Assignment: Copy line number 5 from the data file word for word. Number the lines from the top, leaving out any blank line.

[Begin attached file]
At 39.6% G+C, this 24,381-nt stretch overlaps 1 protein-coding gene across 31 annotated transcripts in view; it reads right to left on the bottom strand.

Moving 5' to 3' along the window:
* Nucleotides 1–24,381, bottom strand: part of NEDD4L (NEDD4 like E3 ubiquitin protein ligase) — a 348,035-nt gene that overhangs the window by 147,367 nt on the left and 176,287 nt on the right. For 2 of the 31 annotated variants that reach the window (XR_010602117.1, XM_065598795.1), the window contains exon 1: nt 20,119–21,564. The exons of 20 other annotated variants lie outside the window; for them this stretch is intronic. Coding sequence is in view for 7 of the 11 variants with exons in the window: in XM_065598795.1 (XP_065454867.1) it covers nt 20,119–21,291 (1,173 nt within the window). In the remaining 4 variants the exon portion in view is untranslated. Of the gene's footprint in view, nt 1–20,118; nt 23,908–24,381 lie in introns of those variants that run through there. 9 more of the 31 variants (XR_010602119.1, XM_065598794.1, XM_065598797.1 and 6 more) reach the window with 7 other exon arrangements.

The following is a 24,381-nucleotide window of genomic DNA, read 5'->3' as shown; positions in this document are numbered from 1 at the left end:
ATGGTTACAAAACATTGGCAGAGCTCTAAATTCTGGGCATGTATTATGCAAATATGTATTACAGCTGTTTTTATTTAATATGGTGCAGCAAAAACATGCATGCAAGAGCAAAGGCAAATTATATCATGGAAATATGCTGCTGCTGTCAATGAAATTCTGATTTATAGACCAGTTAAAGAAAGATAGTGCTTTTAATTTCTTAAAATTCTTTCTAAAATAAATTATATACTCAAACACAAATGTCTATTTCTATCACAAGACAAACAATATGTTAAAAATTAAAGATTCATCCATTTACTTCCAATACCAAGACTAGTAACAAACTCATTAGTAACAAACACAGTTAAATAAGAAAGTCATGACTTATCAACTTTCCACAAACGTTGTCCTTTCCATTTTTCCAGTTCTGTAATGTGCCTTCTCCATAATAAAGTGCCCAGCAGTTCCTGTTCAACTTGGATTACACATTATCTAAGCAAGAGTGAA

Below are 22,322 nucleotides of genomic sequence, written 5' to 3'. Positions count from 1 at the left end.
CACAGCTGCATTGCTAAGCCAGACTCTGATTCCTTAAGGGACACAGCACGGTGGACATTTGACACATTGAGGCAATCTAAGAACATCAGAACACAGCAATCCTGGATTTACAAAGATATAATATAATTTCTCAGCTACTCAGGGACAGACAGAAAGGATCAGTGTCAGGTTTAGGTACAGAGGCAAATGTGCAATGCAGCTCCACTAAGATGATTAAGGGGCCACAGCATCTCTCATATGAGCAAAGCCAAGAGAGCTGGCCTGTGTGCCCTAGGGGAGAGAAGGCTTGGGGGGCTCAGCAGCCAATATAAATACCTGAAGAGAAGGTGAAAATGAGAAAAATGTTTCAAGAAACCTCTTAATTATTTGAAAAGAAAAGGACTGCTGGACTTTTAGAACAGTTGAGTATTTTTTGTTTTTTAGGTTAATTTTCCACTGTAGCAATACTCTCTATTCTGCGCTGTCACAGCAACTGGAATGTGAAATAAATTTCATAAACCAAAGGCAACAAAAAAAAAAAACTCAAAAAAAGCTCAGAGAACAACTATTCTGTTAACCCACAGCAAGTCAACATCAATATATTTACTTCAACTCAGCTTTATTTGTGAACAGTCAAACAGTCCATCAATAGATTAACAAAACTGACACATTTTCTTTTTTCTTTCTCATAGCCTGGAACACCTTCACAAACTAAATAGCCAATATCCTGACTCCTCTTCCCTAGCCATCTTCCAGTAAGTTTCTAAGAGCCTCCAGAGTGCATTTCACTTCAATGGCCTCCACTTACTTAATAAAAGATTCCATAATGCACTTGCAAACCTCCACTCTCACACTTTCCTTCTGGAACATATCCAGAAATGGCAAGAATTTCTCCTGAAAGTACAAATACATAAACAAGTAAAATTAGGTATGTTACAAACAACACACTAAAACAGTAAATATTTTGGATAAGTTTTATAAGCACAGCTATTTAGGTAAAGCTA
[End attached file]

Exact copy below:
ATGGTTACAAAACATTGGCAGAGCTCTAAATTCTGGGCATGTATTATGCAAATATGTATTACAGCTGTTTTTATTTAATATGGTGCAGCAAAAACATGCATGCAAGAGCAAAGGCAAATTATATCATGGAAATATGCTGCTGCTGTCAATGAAATTCTGATTTATAGACCAGTTAAAGAAAGATAGTGCTTTTAATTTCTTAAAATTCTTTCTAAAATAAATTATATACTCAAACACAAATGTCTATTTCTATCACAAGACAAACAATATGTTAAAAATTAAAGATTCATCCATTTACTTCCAATACCAAGACTAGTAACAAACTCATTAGTAACAAACACAGTTAAATAAGAAAGTCATGACTTATCAACTTTCCACAAACGTTGTCCTTTCCATTTTTCCAGTTCTGTAATGTGCCTTCTCCATAATAAAGTGCCCAGCAGTTCCTGTTCAACTTGGATTACACATTATCTAAGCAAGAGTGAA